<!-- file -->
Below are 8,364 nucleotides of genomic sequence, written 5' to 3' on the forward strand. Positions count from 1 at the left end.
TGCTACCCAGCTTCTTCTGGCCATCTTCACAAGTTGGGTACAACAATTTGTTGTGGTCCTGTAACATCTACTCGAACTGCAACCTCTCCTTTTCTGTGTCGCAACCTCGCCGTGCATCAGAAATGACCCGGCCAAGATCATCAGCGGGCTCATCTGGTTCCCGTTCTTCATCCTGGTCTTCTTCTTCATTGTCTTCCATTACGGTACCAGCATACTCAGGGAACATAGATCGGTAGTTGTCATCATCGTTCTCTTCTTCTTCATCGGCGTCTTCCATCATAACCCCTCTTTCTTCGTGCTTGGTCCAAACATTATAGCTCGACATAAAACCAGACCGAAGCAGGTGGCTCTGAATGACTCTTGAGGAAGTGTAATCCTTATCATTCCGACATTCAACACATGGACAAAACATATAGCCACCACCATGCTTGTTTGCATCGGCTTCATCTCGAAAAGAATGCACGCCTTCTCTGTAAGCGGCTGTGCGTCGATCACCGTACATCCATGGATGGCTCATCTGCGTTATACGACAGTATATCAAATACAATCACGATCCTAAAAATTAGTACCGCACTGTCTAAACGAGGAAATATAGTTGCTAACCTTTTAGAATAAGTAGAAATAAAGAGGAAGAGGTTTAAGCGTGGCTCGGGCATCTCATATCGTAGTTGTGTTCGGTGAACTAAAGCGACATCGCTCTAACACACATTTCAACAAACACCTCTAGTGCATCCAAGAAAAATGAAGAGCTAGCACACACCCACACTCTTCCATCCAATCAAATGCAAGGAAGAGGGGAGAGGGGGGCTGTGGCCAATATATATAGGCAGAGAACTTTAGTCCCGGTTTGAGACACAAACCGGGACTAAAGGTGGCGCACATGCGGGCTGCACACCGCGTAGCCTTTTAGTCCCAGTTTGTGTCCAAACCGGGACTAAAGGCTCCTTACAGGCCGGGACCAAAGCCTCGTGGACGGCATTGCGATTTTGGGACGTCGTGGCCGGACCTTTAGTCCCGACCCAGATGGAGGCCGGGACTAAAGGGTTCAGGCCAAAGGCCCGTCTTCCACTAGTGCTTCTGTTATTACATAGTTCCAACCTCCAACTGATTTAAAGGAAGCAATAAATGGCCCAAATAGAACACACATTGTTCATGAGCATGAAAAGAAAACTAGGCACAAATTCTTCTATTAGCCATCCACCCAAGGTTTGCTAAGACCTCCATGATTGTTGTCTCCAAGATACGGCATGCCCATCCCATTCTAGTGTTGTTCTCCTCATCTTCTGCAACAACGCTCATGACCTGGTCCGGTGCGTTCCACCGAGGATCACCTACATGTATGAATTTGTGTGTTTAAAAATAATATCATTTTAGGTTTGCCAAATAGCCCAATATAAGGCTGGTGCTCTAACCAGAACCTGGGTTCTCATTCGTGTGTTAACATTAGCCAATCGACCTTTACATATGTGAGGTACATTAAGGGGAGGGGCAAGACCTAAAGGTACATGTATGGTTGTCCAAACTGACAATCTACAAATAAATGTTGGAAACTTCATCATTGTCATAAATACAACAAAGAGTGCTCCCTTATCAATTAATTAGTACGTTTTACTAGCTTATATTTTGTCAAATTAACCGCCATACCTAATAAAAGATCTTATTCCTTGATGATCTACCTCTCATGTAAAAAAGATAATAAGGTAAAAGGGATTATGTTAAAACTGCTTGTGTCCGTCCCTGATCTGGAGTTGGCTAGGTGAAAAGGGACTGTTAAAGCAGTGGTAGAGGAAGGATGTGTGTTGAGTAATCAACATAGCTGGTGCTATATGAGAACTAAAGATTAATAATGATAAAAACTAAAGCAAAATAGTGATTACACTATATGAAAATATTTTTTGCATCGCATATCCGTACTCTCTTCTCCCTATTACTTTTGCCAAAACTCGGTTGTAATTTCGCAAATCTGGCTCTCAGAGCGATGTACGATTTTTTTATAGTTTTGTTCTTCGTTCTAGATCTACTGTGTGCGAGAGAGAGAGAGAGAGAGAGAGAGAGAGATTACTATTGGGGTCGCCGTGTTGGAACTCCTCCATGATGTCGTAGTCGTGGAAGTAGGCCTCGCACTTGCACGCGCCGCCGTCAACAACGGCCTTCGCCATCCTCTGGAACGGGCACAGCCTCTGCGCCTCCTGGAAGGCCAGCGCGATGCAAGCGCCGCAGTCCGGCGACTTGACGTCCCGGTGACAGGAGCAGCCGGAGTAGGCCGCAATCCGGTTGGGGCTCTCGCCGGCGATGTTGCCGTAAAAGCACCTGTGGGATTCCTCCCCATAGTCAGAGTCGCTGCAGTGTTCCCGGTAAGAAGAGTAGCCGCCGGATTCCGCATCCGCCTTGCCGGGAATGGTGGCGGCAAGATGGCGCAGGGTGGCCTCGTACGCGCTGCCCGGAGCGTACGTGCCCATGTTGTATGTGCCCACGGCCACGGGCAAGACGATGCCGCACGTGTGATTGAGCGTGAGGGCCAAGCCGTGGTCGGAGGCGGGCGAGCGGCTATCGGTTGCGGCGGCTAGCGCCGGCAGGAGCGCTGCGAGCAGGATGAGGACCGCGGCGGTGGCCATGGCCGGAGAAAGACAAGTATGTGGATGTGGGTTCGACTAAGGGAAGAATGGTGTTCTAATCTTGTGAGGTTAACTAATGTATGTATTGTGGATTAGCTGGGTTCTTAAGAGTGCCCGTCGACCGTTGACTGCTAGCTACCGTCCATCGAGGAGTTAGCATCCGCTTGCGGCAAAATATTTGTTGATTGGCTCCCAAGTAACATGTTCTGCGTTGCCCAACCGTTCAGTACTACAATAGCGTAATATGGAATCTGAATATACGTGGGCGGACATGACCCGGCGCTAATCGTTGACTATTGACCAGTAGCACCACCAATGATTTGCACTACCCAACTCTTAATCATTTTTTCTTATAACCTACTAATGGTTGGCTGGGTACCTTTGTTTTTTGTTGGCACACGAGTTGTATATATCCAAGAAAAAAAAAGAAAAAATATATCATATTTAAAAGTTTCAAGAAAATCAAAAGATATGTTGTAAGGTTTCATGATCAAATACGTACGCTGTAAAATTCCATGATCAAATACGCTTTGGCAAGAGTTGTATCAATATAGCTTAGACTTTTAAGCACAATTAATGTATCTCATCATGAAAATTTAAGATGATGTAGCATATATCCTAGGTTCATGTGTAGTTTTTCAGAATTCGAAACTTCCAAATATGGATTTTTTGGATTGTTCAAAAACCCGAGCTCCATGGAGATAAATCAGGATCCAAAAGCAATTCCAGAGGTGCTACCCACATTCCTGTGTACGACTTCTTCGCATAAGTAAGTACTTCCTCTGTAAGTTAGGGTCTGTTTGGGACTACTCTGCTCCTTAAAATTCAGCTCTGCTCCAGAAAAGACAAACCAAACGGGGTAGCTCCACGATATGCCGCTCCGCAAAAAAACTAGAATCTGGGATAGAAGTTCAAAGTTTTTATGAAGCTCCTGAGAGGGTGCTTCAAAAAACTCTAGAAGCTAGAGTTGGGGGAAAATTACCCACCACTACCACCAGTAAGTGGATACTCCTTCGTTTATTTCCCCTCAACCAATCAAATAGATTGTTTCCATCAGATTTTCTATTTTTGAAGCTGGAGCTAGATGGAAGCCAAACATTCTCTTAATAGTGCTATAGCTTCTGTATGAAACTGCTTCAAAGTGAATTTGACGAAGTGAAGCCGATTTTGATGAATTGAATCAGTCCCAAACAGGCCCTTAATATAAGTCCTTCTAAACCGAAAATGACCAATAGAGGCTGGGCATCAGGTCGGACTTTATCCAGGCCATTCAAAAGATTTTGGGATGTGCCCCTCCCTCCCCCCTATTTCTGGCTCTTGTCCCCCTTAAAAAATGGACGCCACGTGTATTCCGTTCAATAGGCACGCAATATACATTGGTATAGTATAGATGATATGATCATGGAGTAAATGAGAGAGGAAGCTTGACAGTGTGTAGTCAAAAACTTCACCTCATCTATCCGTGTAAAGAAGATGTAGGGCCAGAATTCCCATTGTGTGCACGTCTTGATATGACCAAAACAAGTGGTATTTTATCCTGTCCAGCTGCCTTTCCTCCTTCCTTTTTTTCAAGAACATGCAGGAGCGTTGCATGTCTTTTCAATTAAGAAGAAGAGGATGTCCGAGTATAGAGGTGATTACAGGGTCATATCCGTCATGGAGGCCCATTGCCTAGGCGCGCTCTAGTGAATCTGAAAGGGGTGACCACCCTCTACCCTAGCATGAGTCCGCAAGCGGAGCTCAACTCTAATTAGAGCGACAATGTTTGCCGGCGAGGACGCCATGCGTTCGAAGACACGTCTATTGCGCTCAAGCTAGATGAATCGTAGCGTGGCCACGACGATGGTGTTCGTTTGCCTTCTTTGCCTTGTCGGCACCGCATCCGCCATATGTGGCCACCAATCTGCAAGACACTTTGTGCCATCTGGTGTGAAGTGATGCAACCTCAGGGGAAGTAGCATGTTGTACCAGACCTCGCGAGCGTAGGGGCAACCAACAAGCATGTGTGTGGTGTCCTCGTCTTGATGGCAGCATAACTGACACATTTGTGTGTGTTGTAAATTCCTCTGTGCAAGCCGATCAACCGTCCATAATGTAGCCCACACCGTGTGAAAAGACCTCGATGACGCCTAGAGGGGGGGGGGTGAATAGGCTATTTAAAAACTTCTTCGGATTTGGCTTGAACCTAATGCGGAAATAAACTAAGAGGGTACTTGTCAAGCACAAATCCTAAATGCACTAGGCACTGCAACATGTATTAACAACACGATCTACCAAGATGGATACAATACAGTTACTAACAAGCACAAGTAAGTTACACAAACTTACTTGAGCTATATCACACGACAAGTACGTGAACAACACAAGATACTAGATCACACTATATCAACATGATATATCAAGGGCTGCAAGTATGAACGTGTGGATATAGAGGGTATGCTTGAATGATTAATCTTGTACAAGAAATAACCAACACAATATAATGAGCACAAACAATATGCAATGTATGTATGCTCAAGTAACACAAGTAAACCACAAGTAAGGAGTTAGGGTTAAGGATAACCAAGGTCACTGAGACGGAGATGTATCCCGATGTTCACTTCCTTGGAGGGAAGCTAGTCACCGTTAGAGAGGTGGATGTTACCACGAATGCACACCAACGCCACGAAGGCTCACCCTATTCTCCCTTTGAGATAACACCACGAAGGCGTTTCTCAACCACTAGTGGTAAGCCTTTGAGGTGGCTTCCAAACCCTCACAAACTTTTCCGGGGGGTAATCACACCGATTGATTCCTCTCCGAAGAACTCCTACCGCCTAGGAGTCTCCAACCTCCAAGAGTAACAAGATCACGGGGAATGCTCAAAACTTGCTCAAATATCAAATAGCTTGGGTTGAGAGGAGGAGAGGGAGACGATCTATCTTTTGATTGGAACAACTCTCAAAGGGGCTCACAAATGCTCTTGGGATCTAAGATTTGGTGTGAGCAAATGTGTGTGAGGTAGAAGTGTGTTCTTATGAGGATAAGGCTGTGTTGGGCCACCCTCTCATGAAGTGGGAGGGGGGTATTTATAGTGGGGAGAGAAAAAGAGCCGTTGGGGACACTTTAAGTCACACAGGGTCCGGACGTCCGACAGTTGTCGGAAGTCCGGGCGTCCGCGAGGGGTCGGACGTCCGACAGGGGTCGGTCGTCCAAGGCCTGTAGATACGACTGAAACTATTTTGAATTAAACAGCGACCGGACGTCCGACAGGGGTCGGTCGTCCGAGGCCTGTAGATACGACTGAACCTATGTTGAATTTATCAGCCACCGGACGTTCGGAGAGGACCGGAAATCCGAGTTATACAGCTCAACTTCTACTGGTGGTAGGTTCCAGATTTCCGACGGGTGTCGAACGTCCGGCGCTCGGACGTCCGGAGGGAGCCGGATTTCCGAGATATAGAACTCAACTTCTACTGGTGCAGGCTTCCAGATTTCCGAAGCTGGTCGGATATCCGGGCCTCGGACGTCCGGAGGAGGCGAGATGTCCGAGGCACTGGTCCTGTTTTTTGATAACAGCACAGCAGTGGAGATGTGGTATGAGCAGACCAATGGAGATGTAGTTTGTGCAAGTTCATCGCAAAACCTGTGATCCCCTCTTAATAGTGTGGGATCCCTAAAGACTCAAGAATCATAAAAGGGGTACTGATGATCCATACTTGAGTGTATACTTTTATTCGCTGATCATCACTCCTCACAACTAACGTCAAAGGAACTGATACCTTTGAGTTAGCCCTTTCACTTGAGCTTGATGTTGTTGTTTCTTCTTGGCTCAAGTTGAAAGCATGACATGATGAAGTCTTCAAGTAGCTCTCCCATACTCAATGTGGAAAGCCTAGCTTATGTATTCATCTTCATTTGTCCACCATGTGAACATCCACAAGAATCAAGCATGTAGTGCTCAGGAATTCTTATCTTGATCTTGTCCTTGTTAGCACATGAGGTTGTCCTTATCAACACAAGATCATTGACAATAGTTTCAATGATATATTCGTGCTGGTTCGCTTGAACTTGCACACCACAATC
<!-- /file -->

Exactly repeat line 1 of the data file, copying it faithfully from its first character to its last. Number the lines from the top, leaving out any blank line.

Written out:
Below are 8,364 nucleotides of genomic sequence, written 5' to 3' on the forward strand. Positions count from 1 at the left end.